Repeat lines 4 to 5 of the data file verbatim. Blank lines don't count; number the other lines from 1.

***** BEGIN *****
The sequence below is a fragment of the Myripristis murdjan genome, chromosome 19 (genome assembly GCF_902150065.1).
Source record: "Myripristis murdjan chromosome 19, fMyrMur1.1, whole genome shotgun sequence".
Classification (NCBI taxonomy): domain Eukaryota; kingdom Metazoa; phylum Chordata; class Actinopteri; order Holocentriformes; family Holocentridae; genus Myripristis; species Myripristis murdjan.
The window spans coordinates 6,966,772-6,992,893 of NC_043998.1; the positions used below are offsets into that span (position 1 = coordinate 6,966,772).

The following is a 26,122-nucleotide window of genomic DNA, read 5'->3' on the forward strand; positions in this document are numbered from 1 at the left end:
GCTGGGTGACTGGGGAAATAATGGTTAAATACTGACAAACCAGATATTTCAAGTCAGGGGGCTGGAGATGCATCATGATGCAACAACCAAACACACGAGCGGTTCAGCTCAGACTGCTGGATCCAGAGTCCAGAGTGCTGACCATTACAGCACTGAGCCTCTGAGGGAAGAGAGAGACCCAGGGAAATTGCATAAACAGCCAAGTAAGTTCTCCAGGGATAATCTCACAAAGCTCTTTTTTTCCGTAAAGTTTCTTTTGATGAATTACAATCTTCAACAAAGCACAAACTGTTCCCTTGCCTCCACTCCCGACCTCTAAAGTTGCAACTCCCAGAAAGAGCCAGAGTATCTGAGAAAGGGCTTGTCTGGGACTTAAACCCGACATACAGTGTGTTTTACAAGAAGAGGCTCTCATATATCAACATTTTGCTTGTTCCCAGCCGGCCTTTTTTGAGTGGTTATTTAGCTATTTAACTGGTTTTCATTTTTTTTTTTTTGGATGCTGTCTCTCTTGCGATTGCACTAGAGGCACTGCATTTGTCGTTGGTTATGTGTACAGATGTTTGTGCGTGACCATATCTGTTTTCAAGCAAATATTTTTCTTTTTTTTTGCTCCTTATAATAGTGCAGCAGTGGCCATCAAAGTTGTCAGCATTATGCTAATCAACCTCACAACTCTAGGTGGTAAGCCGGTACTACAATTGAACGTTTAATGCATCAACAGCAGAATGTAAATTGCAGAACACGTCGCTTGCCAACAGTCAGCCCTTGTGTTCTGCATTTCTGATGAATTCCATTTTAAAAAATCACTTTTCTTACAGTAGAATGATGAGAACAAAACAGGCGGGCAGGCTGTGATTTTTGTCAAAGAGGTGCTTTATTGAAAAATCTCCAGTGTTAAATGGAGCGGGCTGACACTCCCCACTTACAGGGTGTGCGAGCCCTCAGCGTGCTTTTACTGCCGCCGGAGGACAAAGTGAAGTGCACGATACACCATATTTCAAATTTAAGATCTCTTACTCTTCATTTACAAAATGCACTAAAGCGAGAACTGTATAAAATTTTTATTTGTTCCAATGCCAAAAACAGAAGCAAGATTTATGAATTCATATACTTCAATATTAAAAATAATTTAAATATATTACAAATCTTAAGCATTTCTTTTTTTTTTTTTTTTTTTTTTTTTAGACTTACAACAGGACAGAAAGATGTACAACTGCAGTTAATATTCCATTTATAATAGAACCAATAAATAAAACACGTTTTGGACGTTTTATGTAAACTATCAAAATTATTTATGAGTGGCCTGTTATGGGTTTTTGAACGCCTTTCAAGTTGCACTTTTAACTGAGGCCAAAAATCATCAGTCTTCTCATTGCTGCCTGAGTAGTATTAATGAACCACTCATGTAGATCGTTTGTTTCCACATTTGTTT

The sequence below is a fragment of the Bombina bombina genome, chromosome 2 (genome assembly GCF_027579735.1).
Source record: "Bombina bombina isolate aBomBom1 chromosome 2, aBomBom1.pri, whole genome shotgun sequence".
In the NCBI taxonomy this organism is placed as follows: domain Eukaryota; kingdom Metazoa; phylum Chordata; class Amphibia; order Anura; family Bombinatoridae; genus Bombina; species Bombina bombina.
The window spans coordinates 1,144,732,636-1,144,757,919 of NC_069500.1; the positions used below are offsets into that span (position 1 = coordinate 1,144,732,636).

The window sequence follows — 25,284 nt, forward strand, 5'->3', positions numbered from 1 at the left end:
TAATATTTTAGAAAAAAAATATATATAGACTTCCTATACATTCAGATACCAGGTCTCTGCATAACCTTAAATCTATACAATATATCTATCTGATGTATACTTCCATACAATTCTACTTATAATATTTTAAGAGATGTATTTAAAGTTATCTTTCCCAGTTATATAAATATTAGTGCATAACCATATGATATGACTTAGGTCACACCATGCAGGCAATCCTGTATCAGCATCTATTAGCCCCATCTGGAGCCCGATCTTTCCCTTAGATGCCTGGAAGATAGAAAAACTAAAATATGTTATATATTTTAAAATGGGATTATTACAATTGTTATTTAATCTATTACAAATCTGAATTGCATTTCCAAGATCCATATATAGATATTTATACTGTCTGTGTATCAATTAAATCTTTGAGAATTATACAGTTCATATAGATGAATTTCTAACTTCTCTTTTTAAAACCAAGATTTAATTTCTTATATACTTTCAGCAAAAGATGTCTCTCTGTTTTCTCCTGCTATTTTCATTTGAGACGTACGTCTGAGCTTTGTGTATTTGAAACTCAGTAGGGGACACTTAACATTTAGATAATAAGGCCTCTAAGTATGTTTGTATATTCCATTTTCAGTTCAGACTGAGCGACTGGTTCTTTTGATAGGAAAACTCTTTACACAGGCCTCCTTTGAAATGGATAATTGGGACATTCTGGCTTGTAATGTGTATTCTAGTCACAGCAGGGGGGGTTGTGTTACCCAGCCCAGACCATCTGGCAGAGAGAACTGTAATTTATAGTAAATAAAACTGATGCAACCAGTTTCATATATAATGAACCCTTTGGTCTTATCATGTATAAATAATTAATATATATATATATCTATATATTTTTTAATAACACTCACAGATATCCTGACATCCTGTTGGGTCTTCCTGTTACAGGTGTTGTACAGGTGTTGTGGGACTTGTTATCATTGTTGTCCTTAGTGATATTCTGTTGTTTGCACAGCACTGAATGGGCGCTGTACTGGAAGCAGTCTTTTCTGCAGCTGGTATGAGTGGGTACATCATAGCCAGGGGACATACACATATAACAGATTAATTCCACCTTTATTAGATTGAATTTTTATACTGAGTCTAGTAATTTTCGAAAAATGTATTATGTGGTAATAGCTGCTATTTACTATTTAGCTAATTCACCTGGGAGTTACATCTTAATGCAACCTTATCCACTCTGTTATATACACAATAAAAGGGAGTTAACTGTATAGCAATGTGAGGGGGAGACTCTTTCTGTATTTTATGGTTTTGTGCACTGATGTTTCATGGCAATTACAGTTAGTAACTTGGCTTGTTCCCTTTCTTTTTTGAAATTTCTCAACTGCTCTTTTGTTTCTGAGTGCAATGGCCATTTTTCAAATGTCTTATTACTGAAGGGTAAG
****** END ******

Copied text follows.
The window spans coordinates 6,966,772-6,992,893 of NC_043998.1; the positions used below are offsets into that span (position 1 = coordinate 6,966,772).

The following is a 26,122-nucleotide window of genomic DNA, read 5'->3' on the forward strand; positions in this document are numbered from 1 at the left end: